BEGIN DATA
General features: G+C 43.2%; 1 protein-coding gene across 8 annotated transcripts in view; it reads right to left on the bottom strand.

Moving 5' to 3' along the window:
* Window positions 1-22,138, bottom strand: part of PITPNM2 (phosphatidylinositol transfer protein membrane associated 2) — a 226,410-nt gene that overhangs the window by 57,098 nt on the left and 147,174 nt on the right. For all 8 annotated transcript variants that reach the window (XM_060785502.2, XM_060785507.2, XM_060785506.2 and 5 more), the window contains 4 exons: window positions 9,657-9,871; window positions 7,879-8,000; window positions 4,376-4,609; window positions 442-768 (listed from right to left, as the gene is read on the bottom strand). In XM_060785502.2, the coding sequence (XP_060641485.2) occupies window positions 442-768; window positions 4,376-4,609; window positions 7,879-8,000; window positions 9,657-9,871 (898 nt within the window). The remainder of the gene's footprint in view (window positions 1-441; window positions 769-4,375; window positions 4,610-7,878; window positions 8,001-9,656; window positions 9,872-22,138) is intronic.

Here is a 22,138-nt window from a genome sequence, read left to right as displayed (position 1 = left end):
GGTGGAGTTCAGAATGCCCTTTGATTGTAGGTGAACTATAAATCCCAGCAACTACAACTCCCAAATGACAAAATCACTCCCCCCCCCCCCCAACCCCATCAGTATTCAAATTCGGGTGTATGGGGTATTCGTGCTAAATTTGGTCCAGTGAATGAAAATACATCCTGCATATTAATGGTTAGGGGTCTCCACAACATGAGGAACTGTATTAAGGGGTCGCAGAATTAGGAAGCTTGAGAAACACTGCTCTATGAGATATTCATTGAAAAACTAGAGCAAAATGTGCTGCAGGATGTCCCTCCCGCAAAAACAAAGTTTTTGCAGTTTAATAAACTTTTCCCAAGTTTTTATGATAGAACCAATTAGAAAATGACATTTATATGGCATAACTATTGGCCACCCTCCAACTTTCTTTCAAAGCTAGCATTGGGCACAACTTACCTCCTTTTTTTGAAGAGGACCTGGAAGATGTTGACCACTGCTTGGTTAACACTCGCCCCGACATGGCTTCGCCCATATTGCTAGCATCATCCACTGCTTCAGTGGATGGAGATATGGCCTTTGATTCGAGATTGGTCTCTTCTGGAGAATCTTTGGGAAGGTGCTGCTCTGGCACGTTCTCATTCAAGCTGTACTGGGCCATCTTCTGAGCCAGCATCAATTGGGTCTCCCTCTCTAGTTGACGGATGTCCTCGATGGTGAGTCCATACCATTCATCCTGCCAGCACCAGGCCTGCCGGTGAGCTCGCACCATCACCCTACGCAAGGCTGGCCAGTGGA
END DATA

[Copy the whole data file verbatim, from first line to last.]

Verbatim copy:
General features: G+C 43.2%; 1 protein-coding gene across 8 annotated transcripts in view; it reads right to left on the bottom strand.

Moving 5' to 3' along the window:
* Window positions 1-22,138, bottom strand: part of PITPNM2 (phosphatidylinositol transfer protein membrane associated 2) — a 226,410-nt gene that overhangs the window by 57,098 nt on the left and 147,174 nt on the right. For all 8 annotated transcript variants that reach the window (XM_060785502.2, XM_060785507.2, XM_060785506.2 and 5 more), the window contains 4 exons: window positions 9,657-9,871; window positions 7,879-8,000; window positions 4,376-4,609; window positions 442-768 (listed from right to left, as the gene is read on the bottom strand). In XM_060785502.2, the coding sequence (XP_060641485.2) occupies window positions 442-768; window positions 4,376-4,609; window positions 7,879-8,000; window positions 9,657-9,871 (898 nt within the window). The remainder of the gene's footprint in view (window positions 1-441; window positions 769-4,375; window positions 4,610-7,878; window positions 8,001-9,656; window positions 9,872-22,138) is intronic.

Here is a 22,138-nt window from a genome sequence, read left to right as displayed (position 1 = left end):
GGTGGAGTTCAGAATGCCCTTTGATTGTAGGTGAACTATAAATCCCAGCAACTACAACTCCCAAATGACAAAATCACTCCCCCCCCCCCCCAACCCCATCAGTATTCAAATTCGGGTGTATGGGGTATTCGTGCTAAATTTGGTCCAGTGAATGAAAATACATCCTGCATATTAATGGTTAGGGGTCTCCACAACATGAGGAACTGTATTAAGGGGTCGCAGAATTAGGAAGCTTGAGAAACACTGCTCTATGAGATATTCATTGAAAAACTAGAGCAAAATGTGCTGCAGGATGTCCCTCCCGCAAAAACAAAGTTTTTGCAGTTTAATAAACTTTTCCCAAGTTTTTATGATAGAACCAATTAGAAAATGACATTTATATGGCATAACTATTGGCCACCCTCCAACTTTCTTTCAAAGCTAGCATTGGGCACAACTTACCTCCTTTTTTTGAAGAGGACCTGGAAGATGTTGACCACTGCTTGGTTAACACTCGCCCCGACATGGCTTCGCCCATATTGCTAGCATCATCCACTGCTTCAGTGGATGGAGATATGGCCTTTGATTCGAGATTGGTCTCTTCTGGAGAATCTTTGGGAAGGTGCTGCTCTGGCACGTTCTCATTCAAGCTGTACTGGGCCATCTTCTGAGCCAGCATCAATTGGGTCTCCCTCTCTAGTTGACGGATGTCCTCGATGGTGAGTCCATACCATTCATCCTGCCAGCACCAGGCCTGCCGGTGAGCTCGCACCATCACCCTACGCAAGGCTGGCCAGTGGA